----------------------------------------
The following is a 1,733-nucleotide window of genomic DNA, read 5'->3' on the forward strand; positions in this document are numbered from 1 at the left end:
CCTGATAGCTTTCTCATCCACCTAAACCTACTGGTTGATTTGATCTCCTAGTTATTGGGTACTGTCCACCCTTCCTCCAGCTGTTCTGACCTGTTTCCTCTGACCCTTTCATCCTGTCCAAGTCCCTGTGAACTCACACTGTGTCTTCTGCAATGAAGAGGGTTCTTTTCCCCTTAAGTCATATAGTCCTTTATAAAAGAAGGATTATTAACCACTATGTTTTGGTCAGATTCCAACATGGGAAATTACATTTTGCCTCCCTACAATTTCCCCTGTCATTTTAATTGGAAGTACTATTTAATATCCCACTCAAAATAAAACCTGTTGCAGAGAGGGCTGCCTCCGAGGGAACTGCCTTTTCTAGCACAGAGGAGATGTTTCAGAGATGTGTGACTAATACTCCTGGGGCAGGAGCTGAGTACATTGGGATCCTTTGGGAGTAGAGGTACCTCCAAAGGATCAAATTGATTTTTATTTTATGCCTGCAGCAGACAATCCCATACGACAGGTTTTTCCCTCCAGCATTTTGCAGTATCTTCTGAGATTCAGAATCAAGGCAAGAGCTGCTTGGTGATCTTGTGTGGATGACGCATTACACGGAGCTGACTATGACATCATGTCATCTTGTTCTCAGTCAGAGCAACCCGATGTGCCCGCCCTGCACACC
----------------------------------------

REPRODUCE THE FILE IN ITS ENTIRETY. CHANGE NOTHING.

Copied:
The following is a 1,733-nucleotide window of genomic DNA, read 5'->3' on the forward strand; positions in this document are numbered from 1 at the left end:
CCTGATAGCTTTCTCATCCACCTAAACCTACTGGTTGATTTGATCTCCTAGTTATTGGGTACTGTCCACCCTTCCTCCAGCTGTTCTGACCTGTTTCCTCTGACCCTTTCATCCTGTCCAAGTCCCTGTGAACTCACACTGTGTCTTCTGCAATGAAGAGGGTTCTTTTCCCCTTAAGTCATATAGTCCTTTATAAAAGAAGGATTATTAACCACTATGTTTTGGTCAGATTCCAACATGGGAAATTACATTTTGCCTCCCTACAATTTCCCCTGTCATTTTAATTGGAAGTACTATTTAATATCCCACTCAAAATAAAACCTGTTGCAGAGAGGGCTGCCTCCGAGGGAACTGCCTTTTCTAGCACAGAGGAGATGTTTCAGAGATGTGTGACTAATACTCCTGGGGCAGGAGCTGAGTACATTGGGATCCTTTGGGAGTAGAGGTACCTCCAAAGGATCAAATTGATTTTTATTTTATGCCTGCAGCAGACAATCCCATACGACAGGTTTTTCCCTCCAGCATTTTGCAGTATCTTCTGAGATTCAGAATCAAGGCAAGAGCTGCTTGGTGATCTTGTGTGGATGACGCATTACACGGAGCTGACTATGACATCATGTCATCTTGTTCTCAGTCAGAGCAACCCGATGTGCCCGCCCTGCACACC